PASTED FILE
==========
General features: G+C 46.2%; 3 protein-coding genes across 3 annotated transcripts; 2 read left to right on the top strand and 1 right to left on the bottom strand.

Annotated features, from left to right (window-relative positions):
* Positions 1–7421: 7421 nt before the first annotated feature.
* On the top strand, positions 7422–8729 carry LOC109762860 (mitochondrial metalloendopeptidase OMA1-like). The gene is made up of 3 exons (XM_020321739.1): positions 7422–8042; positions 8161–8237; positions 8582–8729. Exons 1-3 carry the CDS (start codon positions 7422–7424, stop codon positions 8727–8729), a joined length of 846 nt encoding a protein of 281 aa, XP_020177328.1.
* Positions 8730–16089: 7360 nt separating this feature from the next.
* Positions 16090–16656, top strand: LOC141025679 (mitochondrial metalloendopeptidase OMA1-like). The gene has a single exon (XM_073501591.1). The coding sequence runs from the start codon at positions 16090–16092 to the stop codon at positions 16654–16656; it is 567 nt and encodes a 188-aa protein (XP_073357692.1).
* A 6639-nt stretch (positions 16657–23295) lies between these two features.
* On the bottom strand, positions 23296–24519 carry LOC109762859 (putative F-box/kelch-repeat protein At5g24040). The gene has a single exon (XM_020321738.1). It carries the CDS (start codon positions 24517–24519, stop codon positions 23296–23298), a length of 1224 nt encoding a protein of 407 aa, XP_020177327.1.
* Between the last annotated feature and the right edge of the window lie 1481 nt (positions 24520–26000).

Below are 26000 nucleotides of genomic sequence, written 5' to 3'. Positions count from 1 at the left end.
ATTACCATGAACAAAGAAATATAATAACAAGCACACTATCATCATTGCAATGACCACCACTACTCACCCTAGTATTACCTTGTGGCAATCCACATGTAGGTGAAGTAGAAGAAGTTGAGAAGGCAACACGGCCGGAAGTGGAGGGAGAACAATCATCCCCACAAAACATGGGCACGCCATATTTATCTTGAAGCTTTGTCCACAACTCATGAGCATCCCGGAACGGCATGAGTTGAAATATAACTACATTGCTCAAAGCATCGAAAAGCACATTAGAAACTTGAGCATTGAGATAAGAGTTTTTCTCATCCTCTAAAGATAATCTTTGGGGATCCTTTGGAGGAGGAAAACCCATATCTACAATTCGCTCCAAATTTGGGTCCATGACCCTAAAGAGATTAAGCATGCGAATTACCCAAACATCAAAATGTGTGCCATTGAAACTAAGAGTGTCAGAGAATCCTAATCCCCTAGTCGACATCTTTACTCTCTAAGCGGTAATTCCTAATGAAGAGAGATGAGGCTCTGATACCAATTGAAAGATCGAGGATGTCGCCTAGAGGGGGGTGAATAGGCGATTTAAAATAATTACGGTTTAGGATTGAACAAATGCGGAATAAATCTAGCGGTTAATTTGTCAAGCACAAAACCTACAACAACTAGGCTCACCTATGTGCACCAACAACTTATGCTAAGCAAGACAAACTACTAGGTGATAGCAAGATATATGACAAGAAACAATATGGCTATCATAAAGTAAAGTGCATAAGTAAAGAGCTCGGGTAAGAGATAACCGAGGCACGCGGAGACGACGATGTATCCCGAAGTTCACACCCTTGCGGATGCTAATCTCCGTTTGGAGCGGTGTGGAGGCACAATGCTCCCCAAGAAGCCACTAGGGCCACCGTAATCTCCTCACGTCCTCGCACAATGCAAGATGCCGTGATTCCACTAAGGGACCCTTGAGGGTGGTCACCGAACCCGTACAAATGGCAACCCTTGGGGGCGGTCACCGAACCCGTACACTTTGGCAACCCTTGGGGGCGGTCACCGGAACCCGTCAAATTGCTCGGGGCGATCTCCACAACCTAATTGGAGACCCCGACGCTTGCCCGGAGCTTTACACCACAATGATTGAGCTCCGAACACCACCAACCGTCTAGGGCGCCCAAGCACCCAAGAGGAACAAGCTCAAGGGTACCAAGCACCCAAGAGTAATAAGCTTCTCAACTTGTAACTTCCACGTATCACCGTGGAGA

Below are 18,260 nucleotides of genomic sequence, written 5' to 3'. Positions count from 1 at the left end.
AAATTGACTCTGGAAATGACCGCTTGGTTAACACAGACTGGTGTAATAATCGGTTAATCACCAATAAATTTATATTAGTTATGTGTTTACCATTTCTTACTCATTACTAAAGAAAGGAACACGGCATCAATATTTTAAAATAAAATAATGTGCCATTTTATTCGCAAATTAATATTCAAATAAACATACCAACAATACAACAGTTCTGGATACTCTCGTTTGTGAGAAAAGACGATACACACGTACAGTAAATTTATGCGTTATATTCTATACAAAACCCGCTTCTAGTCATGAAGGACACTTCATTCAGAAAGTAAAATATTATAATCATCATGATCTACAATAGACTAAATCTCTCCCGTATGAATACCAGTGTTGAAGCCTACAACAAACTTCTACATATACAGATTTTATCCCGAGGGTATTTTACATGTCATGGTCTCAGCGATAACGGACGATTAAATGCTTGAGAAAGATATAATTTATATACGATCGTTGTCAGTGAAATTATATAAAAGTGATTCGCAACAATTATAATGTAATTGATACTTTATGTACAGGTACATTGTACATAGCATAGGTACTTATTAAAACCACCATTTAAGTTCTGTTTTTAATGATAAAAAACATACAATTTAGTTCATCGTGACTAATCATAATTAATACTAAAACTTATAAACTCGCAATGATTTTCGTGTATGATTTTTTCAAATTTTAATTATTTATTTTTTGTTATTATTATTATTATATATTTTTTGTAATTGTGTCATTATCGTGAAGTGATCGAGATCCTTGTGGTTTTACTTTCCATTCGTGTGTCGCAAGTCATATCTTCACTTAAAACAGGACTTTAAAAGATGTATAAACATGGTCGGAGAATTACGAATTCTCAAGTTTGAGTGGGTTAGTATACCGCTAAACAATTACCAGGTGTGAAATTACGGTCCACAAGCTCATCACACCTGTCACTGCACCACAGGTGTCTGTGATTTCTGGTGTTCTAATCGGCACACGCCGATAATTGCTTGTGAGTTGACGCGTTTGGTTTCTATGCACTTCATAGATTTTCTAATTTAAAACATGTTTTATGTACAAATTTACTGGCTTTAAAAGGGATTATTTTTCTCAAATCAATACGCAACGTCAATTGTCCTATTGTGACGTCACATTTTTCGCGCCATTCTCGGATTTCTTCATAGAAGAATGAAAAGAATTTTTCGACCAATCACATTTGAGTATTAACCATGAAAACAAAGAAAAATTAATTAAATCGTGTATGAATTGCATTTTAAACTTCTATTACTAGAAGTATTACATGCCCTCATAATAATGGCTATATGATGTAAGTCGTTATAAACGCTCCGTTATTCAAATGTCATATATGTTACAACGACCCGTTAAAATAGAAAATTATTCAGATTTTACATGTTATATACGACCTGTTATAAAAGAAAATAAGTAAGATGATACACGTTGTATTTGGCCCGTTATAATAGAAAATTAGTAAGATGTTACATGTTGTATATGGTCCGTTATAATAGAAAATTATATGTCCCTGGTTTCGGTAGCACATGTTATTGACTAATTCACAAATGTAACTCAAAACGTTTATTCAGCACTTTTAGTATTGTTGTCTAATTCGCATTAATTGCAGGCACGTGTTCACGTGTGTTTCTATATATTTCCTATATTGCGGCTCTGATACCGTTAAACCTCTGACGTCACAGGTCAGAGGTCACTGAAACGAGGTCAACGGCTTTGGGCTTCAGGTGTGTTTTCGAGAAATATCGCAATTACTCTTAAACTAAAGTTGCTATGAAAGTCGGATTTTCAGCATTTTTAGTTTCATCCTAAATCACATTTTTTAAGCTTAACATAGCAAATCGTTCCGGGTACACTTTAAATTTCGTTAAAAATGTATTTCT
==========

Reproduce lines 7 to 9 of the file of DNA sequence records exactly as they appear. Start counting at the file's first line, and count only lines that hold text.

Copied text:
* A 6639-nt stretch (positions 16657–23295) lies between these two features.
* On the bottom strand, positions 23296–24519 carry LOC109762859 (putative F-box/kelch-repeat protein At5g24040). The gene has a single exon (XM_020321738.1). It carries the CDS (start codon positions 24517–24519, stop codon positions 23296–23298), a length of 1224 nt encoding a protein of 407 aa, XP_020177327.1.
* Between the last annotated feature and the right edge of the window lie 1481 nt (positions 24520–26000).